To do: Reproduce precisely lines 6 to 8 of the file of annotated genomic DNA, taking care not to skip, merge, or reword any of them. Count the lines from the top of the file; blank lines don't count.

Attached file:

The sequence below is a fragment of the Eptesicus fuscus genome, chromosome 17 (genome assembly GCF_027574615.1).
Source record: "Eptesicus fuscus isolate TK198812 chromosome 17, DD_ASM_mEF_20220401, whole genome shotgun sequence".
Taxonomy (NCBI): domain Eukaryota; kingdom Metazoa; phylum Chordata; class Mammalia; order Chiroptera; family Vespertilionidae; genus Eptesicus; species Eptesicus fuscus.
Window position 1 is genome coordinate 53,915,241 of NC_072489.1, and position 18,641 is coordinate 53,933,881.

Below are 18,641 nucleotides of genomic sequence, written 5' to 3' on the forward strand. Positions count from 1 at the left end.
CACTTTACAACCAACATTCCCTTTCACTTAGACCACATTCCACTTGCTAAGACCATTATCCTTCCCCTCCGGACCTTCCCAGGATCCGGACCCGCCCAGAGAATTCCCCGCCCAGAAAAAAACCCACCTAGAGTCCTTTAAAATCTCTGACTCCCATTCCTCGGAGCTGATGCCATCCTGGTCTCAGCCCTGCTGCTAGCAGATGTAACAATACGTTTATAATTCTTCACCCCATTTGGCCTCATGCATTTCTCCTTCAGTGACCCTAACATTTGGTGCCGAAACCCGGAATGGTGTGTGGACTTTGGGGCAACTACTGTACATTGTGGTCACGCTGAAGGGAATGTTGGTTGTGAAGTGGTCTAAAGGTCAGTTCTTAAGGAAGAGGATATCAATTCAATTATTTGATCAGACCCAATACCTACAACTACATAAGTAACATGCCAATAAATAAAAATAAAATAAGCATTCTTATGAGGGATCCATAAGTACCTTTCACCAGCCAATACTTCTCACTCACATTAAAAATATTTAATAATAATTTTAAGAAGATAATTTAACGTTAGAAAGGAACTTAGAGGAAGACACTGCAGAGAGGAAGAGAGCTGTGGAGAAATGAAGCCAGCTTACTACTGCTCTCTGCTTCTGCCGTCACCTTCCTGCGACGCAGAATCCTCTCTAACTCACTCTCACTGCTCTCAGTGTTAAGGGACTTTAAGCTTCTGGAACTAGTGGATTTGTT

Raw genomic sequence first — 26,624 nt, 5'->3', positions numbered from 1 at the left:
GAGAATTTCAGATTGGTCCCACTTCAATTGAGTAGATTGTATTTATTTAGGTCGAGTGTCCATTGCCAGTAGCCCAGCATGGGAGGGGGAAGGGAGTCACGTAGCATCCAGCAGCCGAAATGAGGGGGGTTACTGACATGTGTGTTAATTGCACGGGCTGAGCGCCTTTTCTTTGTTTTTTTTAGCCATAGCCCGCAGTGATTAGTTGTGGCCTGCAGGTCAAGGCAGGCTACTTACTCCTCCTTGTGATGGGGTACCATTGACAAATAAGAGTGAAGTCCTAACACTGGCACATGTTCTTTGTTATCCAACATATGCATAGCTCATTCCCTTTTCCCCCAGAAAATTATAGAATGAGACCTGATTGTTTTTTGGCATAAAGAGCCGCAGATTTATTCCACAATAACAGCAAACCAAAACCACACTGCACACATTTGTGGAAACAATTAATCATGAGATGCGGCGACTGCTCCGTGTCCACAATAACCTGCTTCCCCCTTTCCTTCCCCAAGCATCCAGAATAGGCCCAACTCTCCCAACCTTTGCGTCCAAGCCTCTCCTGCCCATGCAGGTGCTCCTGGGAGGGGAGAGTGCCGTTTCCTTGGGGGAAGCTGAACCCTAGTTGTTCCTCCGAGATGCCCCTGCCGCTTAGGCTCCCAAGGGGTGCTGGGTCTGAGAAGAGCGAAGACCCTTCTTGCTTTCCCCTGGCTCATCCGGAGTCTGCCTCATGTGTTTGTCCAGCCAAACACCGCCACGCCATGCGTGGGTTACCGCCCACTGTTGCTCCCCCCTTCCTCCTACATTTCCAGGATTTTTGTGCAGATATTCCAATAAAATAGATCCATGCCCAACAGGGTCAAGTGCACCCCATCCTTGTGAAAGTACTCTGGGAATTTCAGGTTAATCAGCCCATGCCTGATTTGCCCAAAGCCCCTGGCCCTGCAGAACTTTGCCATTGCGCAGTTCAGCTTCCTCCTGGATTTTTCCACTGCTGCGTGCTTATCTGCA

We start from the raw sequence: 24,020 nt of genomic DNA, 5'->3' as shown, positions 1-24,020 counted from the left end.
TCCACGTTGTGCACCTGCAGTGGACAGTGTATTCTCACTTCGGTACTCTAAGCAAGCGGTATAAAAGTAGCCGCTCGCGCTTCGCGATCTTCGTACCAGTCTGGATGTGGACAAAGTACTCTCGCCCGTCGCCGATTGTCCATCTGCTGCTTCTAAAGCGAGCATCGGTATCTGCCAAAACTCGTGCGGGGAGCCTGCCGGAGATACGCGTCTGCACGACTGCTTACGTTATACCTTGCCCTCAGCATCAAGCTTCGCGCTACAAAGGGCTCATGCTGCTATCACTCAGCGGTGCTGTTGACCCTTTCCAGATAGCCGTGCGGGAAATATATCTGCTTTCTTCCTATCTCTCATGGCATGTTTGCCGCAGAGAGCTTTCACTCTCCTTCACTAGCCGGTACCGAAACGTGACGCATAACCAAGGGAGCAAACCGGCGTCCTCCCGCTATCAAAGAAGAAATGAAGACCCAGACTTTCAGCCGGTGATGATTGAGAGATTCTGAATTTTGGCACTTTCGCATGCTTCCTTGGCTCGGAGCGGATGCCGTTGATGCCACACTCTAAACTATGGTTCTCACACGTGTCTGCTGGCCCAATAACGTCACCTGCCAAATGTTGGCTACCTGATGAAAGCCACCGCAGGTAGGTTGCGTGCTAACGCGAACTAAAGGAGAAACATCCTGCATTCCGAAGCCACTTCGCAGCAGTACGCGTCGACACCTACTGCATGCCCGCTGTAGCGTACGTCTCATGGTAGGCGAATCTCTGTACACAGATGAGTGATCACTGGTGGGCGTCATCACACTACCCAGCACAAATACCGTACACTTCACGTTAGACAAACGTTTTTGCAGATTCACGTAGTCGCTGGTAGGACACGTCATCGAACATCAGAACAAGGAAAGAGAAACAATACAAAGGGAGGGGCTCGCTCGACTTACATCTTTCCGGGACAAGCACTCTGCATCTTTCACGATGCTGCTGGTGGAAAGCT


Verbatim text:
CACTTTACAACCAACATTCCCTTTCACTTAGACCACATTCCACTTGCTAAGACCATTATCCTTCCCCTCCGGACCTTCCCAGGATCCGGACCCGCCCAGAGAATTCCCCGCCCAGAAAAAAACCCACCTAGAGTCCTTTAAAATCTCTGACTCCCATTCCTCGGAGCTGATGCCATCCTGGTCTCAGCCCTGCTGCTAGCAGATGTAACAATACGTTTATAATTCTTCACCCCATTTGGCCTCATGCATTTCTCCTTCAGTGACCCTAACATTTGGTGCCGAAACCCGGAATGGTGTGTGGACTTTGGGGCAACTACTGTACATTGTGGTCACGCTGAAGGGAATGTTGGTTGTGAAGTGGTCTAAAGGTCAGTTCTTAAGGAAGAGGATATCAATTCAATTATTTGATCAGACCCAATACCTACAACTACATAAGTAACATGCCAATAAATAAAAATAAAATAAGCATTCTTATGAGGGATCCATAAGTACCTTTCACCAGCCAATACTTCTCACTCACATTAAAAATATTTAATAATAATTTTAAGAAGATAATTTAACGTTAGAAAGGAACTTAGAGGAAGACACTGCAGAGAGGAAGAGAGCTGTGGAGAAATGAAGCCAGCTTACTACTGCTCTCTGCTTCTGCCGTCACCTTCCTGCGACGCAGAATCCTCTCTAACTCACTCTCACTGCTCTCAGTGTTAAGGGACTTTAAGCTTCTGGAACTAGTGGATTTGTT

Raw genomic sequence first — 26,624 nt, 5'->3', positions numbered from 1 at the left:
GAGAATTTCAGATTGGTCCCACTTCAATTGAGTAGATTGTATTTATTTAGGTCGAGTGTCCATTGCCAGTAGCCCAGCATGGGAGGGGGAAGGGAGTCACGTAGCATCCAGCAGCCGAAATGAGGGGGGTTACTGACATGTGTGTTAATTGCACGGGCTGAGCGCCTTTTCTTTGTTTTTTTTAGCCATAGCCCGCAGTGATTAGTTGTGGCCTGCAGGTCAAGGCAGGCTACTTACTCCTCCTTGTGATGGGGTACCATTGACAAATAAGAGTGAAGTCCTAACACTGGCACATGTTCTTTGTTATCCAACATATGCATAGCTCATTCCCTTTTCCCCCAGAAAATTATAGAATGAGACCTGATTGTTTTTTGGCATAAAGAGCCGCAGATTTATTCCACAATAACAGCAAACCAAAACCACACTGCACACATTTGTGGAAACAATTAATCATGAGATGCGGCGACTGCTCCGTGTCCACAATAACCTGCTTCCCCCTTTCCTTCCCCAAGCATCCAGAATAGGCCCAACTCTCCCAACCTTTGCGTCCAAGCCTCTCCTGCCCATGCAGGTGCTCCTGGGAGGGGAGAGTGCCGTTTCCTTGGGGGAAGCTGAACCCTAGTTGTTCCTCCGAGATGCCCCTGCCGCTTAGGCTCCCAAGGGGTGCTGGGTCTGAGAAGAGCGAAGACCCTTCTTGCTTTCCCCTGGCTCATCCGGAGTCTGCCTCATGTGTTTGTCCAGCCAAACACCGCCACGCCATGCGTGGGTTACCGCCCACTGTTGCTCCCCCCTTCCTCCTACATTTCCAGGATTTTTGTGCAGATATTCCAATAAAATAGATCCATGCCCAACAGGGTCAAGTGCACCCCATCCTTGTGAAAGTACTCTGGGAATTTCAGGTTAATCAGCCCATGCCTGATTTGCCCAAAGCCCCTGGCCCTGCAGAACTTTGCCATTGCGCAGTTCAGCTTCCTCCTGGATTTTTCCACTGCTGCGTGCTTATCTGCA